The past few years have seen companies like Tesla and General Motors looking to enter the automobile insurance market. These manufacturers see an opportunity to offer insurance to customers because of the amount of data collected from their vehicles.
However, Berkshire Hathaway (NYSE:BRK.A)(NYSE:BRK.B) Chairman and Chief Executive Officer Warren Buffett said he has no worries about auto manufacturers entering the insurance market. Instead, Warren Buffett is more concerned about Progressive's (PGR) edge regarding insurance. Here's why.
A two-horse race for the leading auto insurer
GEICO has been around since 1936 but was purchased by Berkshire Hathaway in 1996. According to Forbes, GEICO is the fourth-largest auto insurance company, with a 9.5% market share. Only State Farm, Allstate, and Progressive have higher market shares.
However, when it comes to future leaders, Warren Buffett sees two companies that could become the top auto insurer -- GEICO or Progressive.
Buffett went on to say that "I have always thought for a very long time [that] Progressive has been very well run. They have an appetite for growth. Sometimes they copy us. Sometimes we copy them. And I think that will be true five years from now, ten years from now."
Risk management is key to running a successful insurance business
Ajit Jain is Berkshire Hathaway's vice chair of Insurance Operations and is on Berkshire Hathaway's board of directors. Jain has a deep knowledge of the insurance business and ran Berkshire's reinsurance business before stepping up to his current position. Jain noted that Progressive had a significant advantage over GEICO with regard to the loss ratio.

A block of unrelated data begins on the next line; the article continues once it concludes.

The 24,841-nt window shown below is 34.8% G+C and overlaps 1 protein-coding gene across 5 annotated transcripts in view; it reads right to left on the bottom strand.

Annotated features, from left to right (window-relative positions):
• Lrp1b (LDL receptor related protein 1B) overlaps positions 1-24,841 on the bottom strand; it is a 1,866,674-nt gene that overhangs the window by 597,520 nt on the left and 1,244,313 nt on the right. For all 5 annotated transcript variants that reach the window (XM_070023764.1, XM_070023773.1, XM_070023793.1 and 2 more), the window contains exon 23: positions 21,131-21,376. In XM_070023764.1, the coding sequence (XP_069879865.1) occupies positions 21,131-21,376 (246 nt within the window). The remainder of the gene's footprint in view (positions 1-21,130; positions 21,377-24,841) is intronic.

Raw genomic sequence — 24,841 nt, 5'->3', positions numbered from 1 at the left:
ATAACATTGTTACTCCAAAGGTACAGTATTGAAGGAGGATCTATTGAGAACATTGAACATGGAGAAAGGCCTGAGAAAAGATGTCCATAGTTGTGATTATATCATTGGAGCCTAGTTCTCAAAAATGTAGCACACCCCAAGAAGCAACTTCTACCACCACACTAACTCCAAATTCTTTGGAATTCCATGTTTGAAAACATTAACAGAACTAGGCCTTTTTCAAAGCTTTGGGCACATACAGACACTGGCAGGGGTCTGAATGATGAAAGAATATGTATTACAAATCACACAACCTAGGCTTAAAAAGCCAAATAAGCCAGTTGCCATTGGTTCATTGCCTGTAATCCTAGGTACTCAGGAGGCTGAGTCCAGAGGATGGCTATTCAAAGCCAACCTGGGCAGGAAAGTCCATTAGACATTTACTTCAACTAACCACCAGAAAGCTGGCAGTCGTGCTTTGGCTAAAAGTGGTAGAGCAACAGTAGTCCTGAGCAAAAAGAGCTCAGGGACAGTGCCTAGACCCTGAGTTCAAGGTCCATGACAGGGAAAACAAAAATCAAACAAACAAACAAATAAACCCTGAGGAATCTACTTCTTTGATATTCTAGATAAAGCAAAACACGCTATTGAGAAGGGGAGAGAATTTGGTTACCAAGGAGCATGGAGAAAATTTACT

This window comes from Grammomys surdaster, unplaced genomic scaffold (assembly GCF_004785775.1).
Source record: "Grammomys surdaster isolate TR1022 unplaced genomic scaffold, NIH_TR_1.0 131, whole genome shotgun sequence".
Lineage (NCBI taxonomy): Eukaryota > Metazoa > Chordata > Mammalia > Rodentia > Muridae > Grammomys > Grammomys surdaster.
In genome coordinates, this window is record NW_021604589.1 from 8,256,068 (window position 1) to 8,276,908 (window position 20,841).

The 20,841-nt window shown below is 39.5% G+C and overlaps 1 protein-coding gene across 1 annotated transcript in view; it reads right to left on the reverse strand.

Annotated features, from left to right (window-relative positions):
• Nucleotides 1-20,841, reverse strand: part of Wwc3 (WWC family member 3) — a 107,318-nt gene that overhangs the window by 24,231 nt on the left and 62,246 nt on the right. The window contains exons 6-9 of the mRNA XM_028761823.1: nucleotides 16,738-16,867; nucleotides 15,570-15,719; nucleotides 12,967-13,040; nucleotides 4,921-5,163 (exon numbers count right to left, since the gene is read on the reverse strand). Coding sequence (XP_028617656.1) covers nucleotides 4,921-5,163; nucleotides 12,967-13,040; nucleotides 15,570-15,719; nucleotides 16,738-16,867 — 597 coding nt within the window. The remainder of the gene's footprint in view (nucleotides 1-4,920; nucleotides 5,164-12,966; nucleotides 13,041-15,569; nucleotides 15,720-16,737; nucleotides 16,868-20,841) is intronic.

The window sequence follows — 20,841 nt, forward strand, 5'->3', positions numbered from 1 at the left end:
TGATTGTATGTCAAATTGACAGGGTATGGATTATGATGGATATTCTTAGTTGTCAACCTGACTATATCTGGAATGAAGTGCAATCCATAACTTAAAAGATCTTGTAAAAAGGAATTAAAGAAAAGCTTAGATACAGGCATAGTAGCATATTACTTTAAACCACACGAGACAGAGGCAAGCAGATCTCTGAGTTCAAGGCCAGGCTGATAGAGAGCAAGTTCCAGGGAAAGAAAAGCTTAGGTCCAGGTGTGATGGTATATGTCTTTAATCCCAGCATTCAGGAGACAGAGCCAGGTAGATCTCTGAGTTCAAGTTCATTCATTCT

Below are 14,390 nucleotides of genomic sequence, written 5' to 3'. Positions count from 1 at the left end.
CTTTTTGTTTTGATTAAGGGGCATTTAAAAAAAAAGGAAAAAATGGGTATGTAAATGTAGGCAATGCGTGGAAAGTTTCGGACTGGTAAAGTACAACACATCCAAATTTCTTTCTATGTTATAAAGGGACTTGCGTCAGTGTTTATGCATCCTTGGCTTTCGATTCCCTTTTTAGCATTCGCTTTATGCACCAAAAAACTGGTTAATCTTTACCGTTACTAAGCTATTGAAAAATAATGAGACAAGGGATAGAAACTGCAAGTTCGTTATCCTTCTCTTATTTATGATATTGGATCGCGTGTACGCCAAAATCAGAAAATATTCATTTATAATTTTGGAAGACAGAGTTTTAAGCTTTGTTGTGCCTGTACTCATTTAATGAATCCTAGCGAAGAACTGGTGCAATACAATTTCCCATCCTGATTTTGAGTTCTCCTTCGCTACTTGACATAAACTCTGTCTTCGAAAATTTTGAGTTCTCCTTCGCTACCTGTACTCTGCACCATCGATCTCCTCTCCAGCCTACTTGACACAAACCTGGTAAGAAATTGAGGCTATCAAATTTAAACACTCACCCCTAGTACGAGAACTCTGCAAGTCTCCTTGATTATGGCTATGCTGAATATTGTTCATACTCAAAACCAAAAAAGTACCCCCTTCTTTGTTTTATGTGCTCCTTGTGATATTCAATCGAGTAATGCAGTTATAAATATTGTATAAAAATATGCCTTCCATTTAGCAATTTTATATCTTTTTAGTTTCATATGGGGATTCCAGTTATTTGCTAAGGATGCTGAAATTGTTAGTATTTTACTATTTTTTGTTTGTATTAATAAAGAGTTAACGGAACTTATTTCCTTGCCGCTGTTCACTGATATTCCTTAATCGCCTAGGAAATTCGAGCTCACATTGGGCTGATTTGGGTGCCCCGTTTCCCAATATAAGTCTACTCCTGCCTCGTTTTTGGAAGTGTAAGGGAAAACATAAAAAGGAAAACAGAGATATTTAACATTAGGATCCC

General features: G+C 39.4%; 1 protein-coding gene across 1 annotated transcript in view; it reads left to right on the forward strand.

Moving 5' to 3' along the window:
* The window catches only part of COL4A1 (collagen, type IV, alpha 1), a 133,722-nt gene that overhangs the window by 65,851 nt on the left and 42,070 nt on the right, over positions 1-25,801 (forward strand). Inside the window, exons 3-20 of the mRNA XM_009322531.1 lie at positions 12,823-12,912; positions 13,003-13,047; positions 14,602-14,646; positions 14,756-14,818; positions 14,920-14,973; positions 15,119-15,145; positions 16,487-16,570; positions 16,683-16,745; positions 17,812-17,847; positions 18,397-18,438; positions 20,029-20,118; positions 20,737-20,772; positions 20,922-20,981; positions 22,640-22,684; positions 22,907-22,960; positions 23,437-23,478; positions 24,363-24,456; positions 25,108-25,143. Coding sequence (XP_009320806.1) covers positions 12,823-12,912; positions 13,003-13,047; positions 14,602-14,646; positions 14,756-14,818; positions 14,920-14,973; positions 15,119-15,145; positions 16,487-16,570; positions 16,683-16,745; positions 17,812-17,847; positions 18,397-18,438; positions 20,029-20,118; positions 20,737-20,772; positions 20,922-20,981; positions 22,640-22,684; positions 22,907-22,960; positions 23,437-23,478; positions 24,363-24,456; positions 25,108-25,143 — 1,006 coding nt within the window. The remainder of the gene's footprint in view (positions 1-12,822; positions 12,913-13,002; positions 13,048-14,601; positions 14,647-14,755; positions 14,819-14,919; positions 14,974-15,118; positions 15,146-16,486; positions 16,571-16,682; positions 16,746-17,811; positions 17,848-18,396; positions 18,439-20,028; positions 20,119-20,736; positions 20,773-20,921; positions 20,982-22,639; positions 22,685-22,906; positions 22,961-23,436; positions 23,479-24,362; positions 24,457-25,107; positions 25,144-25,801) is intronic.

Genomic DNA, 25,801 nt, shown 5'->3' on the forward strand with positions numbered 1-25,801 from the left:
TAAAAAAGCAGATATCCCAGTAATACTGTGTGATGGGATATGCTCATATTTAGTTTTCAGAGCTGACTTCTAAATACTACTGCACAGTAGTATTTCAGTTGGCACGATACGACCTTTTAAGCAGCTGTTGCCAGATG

The loss ratio is a crucial metric insurance companies use; it's the ratio of losses to premiums earned. This ratio can give you an idea of how much of your earned premiums are used to resolve claims made by clients. Good companies can control losses and keep loss ratios in check. This is something that Progressive has done exceptionally well.
According to Jain, Progressive has a 12-point advantage over GEICO when it comes to the loss ratio -- a significant margin in the industry when competition is so high. According to Jain, "There are a number of causes for that, but I think the biggest culprit is as far as Geico is concerned...is telematics."
Progressive has a nearly 10-year head start on this technology
Progressive's telematics, or pricing insurance policies based on driving habits, is a huge advantage. Progressive was the first in the industry to use telematics when it rolled out the technology in 2010 -- giving it a considerable advantage.
Telematics works like this: Driving data is collected from devices installed on cars or through a cellphone app. This app enables Progressive to collect mileage, speed, braking time, and when you drive during the day.
Progressive can develop personalized rates from this data and give drivers discounts for safe driving. When it comes to pricing models, the more data, the better. And since Progressive has over 10 years of driver data, it has better models to manage risks and keep loss ratios low.
GEICO is working to catch up to Progressive. In 2019, the insurer joined other auto insurers that began to use telematics. Jain noted, "My hope is that in the next year or two, Geico will be positioned to catch up with Progressive."
Progressive has an incredible advantage over other insurers because of its built-up knowledge of telematics. As an investor in Progressive, it gives me added confidence that this is a stellar stock to hold for the long haul.
Even Charlie Munger, vice chair of Berkshire Hathaway, admitted, "In the nature of things, every once in a while, somebody is a little better at something than we are."